Self-Love Building Tips (For Kind People Only)

If you are a good person that struggles with self-love, you're in luck. You have a fast track to self-love

We moved! Please visit for the latest!

I run a Facebook group, "Life Is Love School," and many of our posts are on self-love. Questions like "How come I don't love myself enough?" and "How do I love myself more?" are popular discussions.

I focused a lot of my own healing on self-love too. After a painful divorce, it became clear that I allowed myself to be robbed financially and emotionally by my ex because I didn't honor and love myself enough.

If my core belief is that my value is what I can provide for others, then free riders would be more than happy to use my service. I wrote about this in "What happened in childhood, does not stay in childhood."

The hard truth is, we teach other people how to love us by how we love ourselves. Until we own up to fixing the kinks in our self-love armor, abusers and users would be more than happy to leverage our weakness, stick a knife in us, and twist. 

"You can't change the outside without changing the inside." ― Yong Kang Chan

We can complain about being the victim of this and that, but unless we're a small child, we always have a choice. We can heal ourselves, learn to love ourselves, and set boundaries to protect ourselves. We don't have to go from one bad relationship to another.

This Happened To Me At Work

A while ago, I had a work situation where my manager, let's call him Ronny, dropped a large project on my lap out of the blue. Ronny got frustrated and overwhelmed by some of the folks that he had to deal with on the project. In a huff over a conference call, he told his workgroup, "I'm out, you have Yumay."

Usually, I'd be happy to take on projects for Ronny. I am an internally driven person, and I like to help.

However, at that particular point in time, I was managing three teams and running a large project for Ronny already, and I was stretched razor-thin. 

I had never said no to Ronny before, but this time, I couldn't say yes without my health suffering. 

I went to Ronny, told him that my plate is full, and suggested that a colleague take over the project.

"You know," Ronny said, "I was going to promote you, but if you can't scale, I don't think I can."

I walked away from the office, devastated. I've gotten stellar performance reviews years in a row. The promotion seemed like a sure thing, until this moment.

Did I burn my chances of a promotion because of this one time I said no? I kicked myself for pushing back on Ronny.

I wish that on the spot, I recognized Ronny for who he is, a bully using positional power to manipulate me. But I didn't see it. I went into self-recrimination mode instead.

Luckily, I have a wise husband who is also a people leader, and he asked me a question that shook me out of the funk.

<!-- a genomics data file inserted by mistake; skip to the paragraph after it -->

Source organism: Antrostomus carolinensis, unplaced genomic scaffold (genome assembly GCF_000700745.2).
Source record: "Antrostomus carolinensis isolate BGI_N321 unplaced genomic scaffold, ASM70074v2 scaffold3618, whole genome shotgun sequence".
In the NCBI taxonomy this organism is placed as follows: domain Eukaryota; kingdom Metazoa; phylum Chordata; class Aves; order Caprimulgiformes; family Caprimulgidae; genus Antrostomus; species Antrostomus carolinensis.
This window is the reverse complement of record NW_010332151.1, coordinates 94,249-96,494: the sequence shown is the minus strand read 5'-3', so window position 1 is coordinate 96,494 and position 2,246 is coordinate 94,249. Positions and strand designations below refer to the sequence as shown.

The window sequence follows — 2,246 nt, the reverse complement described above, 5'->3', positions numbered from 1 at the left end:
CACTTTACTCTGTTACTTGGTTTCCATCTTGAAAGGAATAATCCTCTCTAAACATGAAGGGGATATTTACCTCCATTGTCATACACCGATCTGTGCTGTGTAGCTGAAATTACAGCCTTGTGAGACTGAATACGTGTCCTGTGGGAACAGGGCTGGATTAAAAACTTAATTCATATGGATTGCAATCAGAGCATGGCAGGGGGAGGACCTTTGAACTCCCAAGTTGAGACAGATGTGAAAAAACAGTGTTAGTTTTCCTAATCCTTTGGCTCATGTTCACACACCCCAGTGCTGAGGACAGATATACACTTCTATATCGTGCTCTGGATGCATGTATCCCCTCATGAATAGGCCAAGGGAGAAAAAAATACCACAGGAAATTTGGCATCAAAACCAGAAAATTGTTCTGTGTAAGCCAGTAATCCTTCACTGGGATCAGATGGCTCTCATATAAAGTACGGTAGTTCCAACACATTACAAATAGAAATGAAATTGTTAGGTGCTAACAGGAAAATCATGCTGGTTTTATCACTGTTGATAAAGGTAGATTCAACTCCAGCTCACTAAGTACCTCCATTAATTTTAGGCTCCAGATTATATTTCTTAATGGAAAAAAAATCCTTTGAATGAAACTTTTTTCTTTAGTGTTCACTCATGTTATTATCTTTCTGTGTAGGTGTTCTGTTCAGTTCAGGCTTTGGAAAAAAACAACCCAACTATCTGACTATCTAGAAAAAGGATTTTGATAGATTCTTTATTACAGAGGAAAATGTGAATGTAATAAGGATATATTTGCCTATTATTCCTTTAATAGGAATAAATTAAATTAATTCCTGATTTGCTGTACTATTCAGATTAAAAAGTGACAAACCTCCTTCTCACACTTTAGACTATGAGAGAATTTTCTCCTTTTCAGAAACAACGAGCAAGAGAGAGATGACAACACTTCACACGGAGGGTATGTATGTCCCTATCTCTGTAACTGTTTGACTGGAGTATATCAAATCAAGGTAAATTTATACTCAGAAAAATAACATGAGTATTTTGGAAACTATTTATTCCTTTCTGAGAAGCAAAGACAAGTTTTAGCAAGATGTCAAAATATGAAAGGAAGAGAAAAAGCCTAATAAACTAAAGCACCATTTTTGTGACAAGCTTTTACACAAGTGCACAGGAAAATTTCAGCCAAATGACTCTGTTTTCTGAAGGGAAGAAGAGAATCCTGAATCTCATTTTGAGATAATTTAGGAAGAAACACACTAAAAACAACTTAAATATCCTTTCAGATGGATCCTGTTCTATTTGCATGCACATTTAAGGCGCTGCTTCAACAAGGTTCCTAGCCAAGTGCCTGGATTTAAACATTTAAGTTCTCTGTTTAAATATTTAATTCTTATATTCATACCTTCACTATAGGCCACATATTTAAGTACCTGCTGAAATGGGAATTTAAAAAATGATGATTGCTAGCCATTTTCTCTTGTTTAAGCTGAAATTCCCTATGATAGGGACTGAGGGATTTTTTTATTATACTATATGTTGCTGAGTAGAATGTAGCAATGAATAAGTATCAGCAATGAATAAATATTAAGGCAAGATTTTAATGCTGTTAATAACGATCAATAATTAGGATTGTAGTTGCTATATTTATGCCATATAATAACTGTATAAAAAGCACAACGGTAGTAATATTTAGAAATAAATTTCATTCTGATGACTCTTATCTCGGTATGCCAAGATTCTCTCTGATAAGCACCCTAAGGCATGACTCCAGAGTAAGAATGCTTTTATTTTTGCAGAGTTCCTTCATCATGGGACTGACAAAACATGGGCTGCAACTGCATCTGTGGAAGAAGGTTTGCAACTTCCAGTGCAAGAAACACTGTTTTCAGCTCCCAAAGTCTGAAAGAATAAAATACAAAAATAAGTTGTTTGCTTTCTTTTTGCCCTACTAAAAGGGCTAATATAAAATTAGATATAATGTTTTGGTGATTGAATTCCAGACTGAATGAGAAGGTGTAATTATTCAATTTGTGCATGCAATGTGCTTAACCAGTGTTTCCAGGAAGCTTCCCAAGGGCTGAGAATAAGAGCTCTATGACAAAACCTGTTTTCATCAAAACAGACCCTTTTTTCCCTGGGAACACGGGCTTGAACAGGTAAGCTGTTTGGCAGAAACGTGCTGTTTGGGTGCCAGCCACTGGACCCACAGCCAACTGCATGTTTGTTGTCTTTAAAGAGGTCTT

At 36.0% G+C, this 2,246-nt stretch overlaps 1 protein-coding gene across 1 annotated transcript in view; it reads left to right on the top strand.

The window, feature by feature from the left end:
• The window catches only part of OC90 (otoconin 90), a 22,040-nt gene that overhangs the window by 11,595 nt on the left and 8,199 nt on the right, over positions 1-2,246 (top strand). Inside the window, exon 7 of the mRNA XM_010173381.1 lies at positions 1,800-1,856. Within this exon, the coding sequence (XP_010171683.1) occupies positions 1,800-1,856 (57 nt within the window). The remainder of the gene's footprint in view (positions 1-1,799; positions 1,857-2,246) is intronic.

"What would you say if one of your reports came to you with the same problem?" he asked.

"I would understand what’s going on, help them prioritize projects, and either drop, postpone or transfer some to another person," I said.

"Exactly!" exclaimed my husband. "That's what a reasonable manager would do." 

He also helped me see the irony of Ronny dropping the project on me because Ronny couldn't handle it, yet expecting that I can (Ronny's several levels higher than me in seniority, and paid handsomely for it).

What a wake-up call. 

I realized that, for those of us that are kind, thoughtful people that strive to act with integrity, we have a short cut to loving ourselves. All we have to do is treat ourselves the same way we treat others. 

Just apply the golden rule to ourselves.

"You yourself, as much as anybody in the entire universe deserve your love and affection." ― maybe from Buddha, maybe not

Make It Real For You

Given this, if we're ever confused about what is the self-loving thing to do, we can ask ourselves these questions:

  • What would I tell my best friend if she or he is in my shoes?

  • How would someone I love and respect advise me?

  • What would <Insert the name of a person I trust and respect> do in this situation? 

Miscreants of this world don't have access to this shortcut - They have no understanding of how to love anyone, including themselves. 

I used to pray that justice be served to those that used and abused me, but I have seen enough to realize that abusers punish themselves. People that harm others live in a constant state of shame, self-hatred, and self-recrimination. Bad actors often suffer physical ailments as a result of negative feelings towards the self.

“When another person makes you suffer, it is because he suffers deeply within himself, and his suffering is spilling over. He does not need punishment; he needs help. That's the message he is sending.” ― Thich Nhat Hanh

For good people, doing the right thing for the right reason is its own reward. This life is fleeting, and we can't bring anything with us. Why not do our bit and make it a better place?

From a purely selfish point of view, life is more pleasant when we like the person we see in the mirror. We might be able to fake it to the rest of the world, but we can never fool ourselves. We know who we are.

"You need not look about for the reward of a just deed; a just deed in itself offers a still greater return." - L. A. Seneca

So viva good people. Love and respect yourself. You deserve it.

Maybe heaven and hell exist on earth, after all.

PS For more discussions, join us on Facebook at “Life Is Love School.”